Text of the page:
Lávvosáhka: From crafts to fashion - what's what?

Seminar
Northern people of the year

For generations, Indigenous peoples around the world have used clothing as a way of expressing our identity, telling stories and maintaining traditions. It is more than just clothes – they are carriers of history, culture and often have a personal touch. In modern times, many Indigenous peoples have begun to incorporate traditional elements into modern fashion, building a bridge between the past and the present. When someone has challenged established norms within traditional crafts, they have often faced criticism within their own Indigenous communities.   

In this conversation, you are invited to gain a deeper understanding of how clothes not only represent cultural heritage, but also function as powerful symbols of identity and resistance in today's society. What exactly are the boundaries for what is allowed and what is not?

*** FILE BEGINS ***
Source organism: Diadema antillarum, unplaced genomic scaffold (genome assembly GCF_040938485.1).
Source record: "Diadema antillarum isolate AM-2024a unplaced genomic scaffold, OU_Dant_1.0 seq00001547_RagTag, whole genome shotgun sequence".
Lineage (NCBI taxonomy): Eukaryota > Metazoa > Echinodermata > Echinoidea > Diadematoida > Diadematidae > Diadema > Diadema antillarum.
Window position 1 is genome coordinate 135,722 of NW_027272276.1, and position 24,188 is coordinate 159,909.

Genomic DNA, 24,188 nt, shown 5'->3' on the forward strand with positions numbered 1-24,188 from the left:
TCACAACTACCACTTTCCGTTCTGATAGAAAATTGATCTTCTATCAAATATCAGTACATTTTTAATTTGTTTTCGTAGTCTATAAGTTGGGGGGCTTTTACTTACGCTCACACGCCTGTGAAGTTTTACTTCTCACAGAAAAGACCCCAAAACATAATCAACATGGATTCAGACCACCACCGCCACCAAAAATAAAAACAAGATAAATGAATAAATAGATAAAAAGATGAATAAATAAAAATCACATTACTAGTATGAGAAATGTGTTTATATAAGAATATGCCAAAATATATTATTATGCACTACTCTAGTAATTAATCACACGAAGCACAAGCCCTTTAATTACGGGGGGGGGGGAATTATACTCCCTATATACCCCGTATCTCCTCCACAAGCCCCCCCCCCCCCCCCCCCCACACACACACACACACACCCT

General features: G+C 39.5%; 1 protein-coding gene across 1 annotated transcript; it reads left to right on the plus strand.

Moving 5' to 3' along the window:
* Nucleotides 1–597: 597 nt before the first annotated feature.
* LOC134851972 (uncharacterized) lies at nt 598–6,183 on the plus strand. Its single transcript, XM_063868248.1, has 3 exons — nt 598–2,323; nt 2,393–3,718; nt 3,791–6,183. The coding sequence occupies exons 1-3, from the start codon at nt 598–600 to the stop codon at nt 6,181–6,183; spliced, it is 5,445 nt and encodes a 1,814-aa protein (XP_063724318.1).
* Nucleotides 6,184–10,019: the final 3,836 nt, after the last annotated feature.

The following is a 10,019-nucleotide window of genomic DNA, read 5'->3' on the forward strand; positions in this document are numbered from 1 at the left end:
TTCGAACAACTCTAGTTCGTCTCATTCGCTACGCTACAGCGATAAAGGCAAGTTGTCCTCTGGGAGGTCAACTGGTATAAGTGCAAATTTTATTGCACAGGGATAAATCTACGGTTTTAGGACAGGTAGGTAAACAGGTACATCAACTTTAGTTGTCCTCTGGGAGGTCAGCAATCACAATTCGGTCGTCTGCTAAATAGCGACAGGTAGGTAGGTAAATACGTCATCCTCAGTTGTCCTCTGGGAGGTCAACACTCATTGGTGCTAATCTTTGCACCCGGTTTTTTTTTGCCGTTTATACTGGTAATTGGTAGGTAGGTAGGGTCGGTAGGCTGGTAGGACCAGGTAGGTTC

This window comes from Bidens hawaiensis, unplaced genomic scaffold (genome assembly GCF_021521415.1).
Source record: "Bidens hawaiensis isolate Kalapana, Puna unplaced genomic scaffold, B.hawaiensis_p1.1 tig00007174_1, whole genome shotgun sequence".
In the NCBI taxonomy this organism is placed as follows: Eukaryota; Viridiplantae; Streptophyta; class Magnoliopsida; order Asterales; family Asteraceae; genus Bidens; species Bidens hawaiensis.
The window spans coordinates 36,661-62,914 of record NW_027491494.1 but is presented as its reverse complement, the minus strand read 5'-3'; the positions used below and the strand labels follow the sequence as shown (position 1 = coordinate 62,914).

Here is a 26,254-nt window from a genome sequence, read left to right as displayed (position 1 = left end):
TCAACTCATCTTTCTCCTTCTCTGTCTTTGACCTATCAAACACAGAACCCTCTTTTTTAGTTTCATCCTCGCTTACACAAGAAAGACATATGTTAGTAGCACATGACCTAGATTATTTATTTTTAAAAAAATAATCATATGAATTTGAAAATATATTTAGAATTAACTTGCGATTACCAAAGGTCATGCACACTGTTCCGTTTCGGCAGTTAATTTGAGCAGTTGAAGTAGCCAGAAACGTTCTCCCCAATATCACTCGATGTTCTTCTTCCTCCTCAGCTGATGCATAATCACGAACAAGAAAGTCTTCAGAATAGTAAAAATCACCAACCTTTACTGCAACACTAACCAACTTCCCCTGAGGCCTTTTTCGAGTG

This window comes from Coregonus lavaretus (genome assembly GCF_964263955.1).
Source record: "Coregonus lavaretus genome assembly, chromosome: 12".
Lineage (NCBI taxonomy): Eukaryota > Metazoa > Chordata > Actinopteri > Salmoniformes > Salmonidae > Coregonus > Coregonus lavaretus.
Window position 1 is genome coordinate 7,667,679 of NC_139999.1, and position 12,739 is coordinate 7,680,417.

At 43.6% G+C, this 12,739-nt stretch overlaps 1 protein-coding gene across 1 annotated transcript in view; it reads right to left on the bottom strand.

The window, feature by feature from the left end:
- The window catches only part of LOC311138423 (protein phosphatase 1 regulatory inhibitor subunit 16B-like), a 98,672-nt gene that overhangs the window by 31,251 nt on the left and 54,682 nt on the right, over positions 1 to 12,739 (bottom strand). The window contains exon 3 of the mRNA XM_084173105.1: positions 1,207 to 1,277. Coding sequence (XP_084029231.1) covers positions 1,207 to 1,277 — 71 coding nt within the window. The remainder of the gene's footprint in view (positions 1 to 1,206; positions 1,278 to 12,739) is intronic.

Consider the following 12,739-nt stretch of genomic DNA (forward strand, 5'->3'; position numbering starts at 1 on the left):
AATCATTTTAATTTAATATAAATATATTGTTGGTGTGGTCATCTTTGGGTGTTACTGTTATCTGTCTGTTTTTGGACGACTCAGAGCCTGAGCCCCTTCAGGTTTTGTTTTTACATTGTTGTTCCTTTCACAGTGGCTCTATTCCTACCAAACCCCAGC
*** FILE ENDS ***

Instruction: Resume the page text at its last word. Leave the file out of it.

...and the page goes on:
Introduction by duojár Anna-Stina Svakko and artist Ida Helene Benonisen about the process to creating the first ever Queer gákti (regalia).  

Language: English.  

 

What is Lávvosáhka?
Last year Riddu Riđđu launched a new concept, as a supplement to the seminar program: a conversation series called Lávvosáhka. These conversations will take place in the Bálddalávvus, and their purpose is to move away from Western models of discussion, and return to informal conversation.

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